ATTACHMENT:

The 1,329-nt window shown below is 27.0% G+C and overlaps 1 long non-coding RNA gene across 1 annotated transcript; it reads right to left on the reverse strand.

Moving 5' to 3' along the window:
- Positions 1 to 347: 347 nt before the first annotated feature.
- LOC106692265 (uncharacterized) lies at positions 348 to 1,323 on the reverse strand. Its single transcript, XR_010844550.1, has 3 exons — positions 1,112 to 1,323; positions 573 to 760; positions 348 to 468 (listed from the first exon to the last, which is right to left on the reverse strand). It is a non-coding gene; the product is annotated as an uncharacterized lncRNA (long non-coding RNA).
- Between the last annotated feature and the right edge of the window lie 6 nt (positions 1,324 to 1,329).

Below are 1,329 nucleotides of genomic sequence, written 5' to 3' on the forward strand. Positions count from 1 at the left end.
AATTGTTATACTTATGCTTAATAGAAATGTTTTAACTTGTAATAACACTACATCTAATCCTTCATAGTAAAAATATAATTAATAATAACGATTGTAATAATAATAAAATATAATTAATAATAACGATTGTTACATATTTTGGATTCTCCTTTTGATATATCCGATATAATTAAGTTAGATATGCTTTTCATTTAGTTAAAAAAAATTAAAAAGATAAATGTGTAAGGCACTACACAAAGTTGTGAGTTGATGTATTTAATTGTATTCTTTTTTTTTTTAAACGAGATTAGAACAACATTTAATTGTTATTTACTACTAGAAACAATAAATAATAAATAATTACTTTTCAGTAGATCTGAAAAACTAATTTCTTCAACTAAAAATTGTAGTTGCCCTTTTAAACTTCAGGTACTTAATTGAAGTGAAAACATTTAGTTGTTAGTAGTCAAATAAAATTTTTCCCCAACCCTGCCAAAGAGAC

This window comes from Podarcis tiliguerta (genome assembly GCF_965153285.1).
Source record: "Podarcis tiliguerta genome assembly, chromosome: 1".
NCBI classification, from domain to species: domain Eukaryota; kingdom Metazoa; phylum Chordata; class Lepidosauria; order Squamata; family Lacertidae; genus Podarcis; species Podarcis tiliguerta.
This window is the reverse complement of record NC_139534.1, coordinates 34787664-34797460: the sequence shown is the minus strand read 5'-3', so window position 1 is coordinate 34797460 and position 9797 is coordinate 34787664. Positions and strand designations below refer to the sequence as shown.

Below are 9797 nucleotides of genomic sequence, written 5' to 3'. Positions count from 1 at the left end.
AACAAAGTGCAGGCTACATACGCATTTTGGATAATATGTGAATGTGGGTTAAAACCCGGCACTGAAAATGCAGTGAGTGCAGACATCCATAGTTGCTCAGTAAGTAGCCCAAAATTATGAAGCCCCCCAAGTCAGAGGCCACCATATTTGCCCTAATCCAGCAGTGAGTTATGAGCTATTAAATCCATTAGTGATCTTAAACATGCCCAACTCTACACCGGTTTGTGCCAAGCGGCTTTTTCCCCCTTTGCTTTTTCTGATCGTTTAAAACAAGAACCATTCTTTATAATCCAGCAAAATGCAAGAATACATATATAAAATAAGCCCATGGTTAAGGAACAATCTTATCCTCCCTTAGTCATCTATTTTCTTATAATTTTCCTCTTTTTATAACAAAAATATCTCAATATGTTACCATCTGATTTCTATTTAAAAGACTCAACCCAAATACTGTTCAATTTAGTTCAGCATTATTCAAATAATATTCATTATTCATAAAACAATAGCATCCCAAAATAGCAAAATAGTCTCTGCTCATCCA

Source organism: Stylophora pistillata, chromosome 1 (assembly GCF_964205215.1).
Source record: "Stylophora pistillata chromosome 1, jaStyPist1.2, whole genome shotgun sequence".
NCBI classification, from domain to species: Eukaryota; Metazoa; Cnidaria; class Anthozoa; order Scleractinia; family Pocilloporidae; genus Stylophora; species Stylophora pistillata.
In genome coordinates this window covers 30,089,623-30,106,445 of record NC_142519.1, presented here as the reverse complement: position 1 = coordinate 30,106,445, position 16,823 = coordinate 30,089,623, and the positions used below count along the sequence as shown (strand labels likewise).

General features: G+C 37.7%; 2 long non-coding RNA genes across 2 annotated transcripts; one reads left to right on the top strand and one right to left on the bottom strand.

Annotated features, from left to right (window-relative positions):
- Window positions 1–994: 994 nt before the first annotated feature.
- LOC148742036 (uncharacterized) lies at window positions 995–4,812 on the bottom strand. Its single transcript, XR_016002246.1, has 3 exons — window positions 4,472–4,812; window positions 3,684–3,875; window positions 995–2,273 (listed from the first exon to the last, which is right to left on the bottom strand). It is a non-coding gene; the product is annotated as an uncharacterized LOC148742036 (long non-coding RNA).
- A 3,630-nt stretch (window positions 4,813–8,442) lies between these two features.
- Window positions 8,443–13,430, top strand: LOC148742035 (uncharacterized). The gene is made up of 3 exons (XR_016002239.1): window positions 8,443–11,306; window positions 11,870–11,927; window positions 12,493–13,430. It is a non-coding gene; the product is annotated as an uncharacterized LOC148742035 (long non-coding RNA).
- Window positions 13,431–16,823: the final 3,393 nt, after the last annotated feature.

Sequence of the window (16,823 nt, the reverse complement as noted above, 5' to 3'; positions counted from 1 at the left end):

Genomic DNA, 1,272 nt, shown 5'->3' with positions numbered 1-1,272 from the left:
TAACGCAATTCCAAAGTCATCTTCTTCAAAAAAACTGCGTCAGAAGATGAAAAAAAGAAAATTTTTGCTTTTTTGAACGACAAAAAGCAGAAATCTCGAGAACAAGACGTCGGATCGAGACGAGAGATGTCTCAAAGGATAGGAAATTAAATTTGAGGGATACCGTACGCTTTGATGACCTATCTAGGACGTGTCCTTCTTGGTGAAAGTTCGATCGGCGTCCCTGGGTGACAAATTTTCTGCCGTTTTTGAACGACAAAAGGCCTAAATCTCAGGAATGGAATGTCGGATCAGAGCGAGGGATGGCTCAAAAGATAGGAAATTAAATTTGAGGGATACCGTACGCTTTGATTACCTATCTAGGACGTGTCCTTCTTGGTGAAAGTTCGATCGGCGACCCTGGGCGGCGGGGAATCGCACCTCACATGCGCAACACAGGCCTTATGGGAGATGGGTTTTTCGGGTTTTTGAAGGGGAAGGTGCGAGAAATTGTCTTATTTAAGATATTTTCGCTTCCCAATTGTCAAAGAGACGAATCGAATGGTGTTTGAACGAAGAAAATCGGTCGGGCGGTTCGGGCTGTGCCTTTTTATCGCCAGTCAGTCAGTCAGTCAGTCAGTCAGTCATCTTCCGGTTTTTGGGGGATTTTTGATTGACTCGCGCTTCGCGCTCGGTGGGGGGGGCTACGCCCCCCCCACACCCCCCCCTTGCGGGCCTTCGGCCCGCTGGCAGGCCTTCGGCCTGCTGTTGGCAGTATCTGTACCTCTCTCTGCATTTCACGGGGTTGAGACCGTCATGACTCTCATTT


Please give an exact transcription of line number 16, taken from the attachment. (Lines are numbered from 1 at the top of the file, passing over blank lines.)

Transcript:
NCBI classification, from domain to species: Eukaryota; Metazoa; Cnidaria; class Anthozoa; order Scleractinia; family Pocilloporidae; genus Stylophora; species Stylophora pistillata.